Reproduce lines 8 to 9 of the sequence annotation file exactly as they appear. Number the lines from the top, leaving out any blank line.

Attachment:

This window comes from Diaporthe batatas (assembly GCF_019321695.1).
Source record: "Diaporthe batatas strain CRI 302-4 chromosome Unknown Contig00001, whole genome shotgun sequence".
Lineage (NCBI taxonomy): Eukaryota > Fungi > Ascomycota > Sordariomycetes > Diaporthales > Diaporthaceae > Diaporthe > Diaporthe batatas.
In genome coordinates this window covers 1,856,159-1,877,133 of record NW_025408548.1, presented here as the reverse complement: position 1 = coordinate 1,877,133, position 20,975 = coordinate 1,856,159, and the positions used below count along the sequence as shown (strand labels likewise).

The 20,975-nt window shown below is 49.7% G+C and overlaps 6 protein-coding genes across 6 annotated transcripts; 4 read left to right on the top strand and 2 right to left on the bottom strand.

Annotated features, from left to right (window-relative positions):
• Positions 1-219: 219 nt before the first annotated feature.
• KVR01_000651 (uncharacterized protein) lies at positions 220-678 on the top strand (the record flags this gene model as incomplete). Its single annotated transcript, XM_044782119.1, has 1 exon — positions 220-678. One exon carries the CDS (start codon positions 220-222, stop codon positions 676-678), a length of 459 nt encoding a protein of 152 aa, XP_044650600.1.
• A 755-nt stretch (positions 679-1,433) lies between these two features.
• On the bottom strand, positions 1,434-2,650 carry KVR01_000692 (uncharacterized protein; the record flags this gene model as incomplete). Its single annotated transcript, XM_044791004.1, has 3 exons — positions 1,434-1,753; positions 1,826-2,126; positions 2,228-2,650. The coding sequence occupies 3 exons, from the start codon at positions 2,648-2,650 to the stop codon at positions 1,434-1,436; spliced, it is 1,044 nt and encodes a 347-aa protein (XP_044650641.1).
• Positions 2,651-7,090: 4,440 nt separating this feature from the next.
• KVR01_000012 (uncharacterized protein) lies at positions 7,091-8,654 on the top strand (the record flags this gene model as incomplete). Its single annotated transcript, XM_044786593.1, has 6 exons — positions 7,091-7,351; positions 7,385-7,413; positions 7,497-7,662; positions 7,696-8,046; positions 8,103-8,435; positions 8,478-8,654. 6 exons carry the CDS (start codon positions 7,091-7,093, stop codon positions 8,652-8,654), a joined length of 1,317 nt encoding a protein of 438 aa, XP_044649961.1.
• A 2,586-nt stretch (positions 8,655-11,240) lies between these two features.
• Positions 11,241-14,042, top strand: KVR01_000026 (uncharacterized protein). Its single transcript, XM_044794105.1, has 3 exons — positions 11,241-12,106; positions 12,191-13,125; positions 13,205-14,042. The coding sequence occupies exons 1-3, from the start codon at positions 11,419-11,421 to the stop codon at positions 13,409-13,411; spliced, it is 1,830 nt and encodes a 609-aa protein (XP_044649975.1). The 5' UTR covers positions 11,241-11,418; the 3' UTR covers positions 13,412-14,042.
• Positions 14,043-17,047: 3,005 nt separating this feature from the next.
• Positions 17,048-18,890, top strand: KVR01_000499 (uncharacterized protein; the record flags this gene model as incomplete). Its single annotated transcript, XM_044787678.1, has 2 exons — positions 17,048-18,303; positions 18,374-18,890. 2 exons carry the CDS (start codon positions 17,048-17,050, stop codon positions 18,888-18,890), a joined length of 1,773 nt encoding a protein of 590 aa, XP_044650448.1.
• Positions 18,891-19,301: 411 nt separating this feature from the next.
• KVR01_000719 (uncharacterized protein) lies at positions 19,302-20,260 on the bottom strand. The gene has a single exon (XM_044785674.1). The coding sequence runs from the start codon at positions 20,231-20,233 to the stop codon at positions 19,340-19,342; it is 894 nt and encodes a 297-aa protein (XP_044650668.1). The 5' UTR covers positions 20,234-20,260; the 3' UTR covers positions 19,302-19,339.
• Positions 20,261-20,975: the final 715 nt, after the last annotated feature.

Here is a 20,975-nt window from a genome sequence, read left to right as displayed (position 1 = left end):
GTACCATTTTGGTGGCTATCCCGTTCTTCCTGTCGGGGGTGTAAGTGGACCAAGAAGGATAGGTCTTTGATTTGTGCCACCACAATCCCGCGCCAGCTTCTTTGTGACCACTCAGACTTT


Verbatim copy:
• KVR01_000651 (uncharacterized protein) lies at positions 220-678 on the top strand (the record flags this gene model as incomplete). Its single annotated transcript, XM_044782119.1, has 1 exon — positions 220-678. One exon carries the CDS (start codon positions 220-222, stop codon positions 676-678), a length of 459 nt encoding a protein of 152 aa, XP_044650600.1.
• A 755-nt stretch (positions 679-1,433) lies between these two features.